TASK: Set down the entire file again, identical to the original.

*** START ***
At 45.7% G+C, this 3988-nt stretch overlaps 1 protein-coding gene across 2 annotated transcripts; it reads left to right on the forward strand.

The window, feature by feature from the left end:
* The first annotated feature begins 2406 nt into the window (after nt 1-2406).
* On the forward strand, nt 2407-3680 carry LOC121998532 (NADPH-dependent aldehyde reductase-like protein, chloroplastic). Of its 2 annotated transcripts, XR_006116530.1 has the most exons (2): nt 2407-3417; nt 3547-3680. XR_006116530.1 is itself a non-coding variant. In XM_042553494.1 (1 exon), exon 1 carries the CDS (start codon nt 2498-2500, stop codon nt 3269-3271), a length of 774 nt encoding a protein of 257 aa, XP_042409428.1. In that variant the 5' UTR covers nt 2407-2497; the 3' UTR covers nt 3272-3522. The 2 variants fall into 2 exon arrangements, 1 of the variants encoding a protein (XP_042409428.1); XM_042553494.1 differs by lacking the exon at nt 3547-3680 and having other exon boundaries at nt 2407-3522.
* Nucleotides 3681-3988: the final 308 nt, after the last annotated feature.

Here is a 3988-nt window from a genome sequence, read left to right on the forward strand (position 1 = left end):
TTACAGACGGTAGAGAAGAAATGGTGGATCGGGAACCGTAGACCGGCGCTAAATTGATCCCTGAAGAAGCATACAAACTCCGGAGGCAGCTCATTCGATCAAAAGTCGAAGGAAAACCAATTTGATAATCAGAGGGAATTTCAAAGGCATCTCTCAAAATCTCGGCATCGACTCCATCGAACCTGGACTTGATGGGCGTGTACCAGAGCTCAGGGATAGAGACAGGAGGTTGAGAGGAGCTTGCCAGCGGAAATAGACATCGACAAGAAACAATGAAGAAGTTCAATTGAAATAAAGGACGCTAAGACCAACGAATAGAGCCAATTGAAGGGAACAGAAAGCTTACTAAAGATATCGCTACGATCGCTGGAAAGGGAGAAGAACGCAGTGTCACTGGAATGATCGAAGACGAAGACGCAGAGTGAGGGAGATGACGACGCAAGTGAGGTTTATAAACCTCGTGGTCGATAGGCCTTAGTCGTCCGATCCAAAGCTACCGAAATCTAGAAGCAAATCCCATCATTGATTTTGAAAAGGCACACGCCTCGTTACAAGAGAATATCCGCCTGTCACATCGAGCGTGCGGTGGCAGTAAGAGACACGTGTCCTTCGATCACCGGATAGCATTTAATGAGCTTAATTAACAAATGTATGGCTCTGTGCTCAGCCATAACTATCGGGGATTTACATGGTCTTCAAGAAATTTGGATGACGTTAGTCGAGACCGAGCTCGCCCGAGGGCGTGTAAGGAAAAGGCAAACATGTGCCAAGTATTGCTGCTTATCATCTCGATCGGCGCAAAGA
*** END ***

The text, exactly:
At 45.7% G+C, this 3988-nt stretch overlaps 1 protein-coding gene across 2 annotated transcripts; it reads left to right on the forward strand.

The window, feature by feature from the left end:
* The first annotated feature begins 2406 nt into the window (after nt 1-2406).
* On the forward strand, nt 2407-3680 carry LOC121998532 (NADPH-dependent aldehyde reductase-like protein, chloroplastic). Of its 2 annotated transcripts, XR_006116530.1 has the most exons (2): nt 2407-3417; nt 3547-3680. XR_006116530.1 is itself a non-coding variant. In XM_042553494.1 (1 exon), exon 1 carries the CDS (start codon nt 2498-2500, stop codon nt 3269-3271), a length of 774 nt encoding a protein of 257 aa, XP_042409428.1. In that variant the 5' UTR covers nt 2407-2497; the 3' UTR covers nt 3272-3522. The 2 variants fall into 2 exon arrangements, 1 of the variants encoding a protein (XP_042409428.1); XM_042553494.1 differs by lacking the exon at nt 3547-3680 and having other exon boundaries at nt 2407-3522.
* Nucleotides 3681-3988: the final 308 nt, after the last annotated feature.

Here is a 3988-nt window from a genome sequence, read left to right on the forward strand (position 1 = left end):
TTACAGACGGTAGAGAAGAAATGGTGGATCGGGAACCGTAGACCGGCGCTAAATTGATCCCTGAAGAAGCATACAAACTCCGGAGGCAGCTCATTCGATCAAAAGTCGAAGGAAAACCAATTTGATAATCAGAGGGAATTTCAAAGGCATCTCTCAAAATCTCGGCATCGACTCCATCGAACCTGGACTTGATGGGCGTGTACCAGAGCTCAGGGATAGAGACAGGAGGTTGAGAGGAGCTTGCCAGCGGAAATAGACATCGACAAGAAACAATGAAGAAGTTCAATTGAAATAAAGGACGCTAAGACCAACGAATAGAGCCAATTGAAGGGAACAGAAAGCTTACTAAAGATATCGCTACGATCGCTGGAAAGGGAGAAGAACGCAGTGTCACTGGAATGATCGAAGACGAAGACGCAGAGTGAGGGAGATGACGACGCAAGTGAGGTTTATAAACCTCGTGGTCGATAGGCCTTAGTCGTCCGATCCAAAGCTACCGAAATCTAGAAGCAAATCCCATCATTGATTTTGAAAAGGCACACGCCTCGTTACAAGAGAATATCCGCCTGTCACATCGAGCGTGCGGTGGCAGTAAGAGACACGTGTCCTTCGATCACCGGATAGCATTTAATGAGCTTAATTAACAAATGTATGGCTCTGTGCTCAGCCATAACTATCGGGGATTTACATGGTCTTCAAGAAATTTGGATGACGTTAGTCGAGACCGAGCTCGCCCGAGGGCGTGTAAGGAAAAGGCAAACATGTGCCAAGTATTGCTGCTTATCATCTCGATCGGCGCAAAGA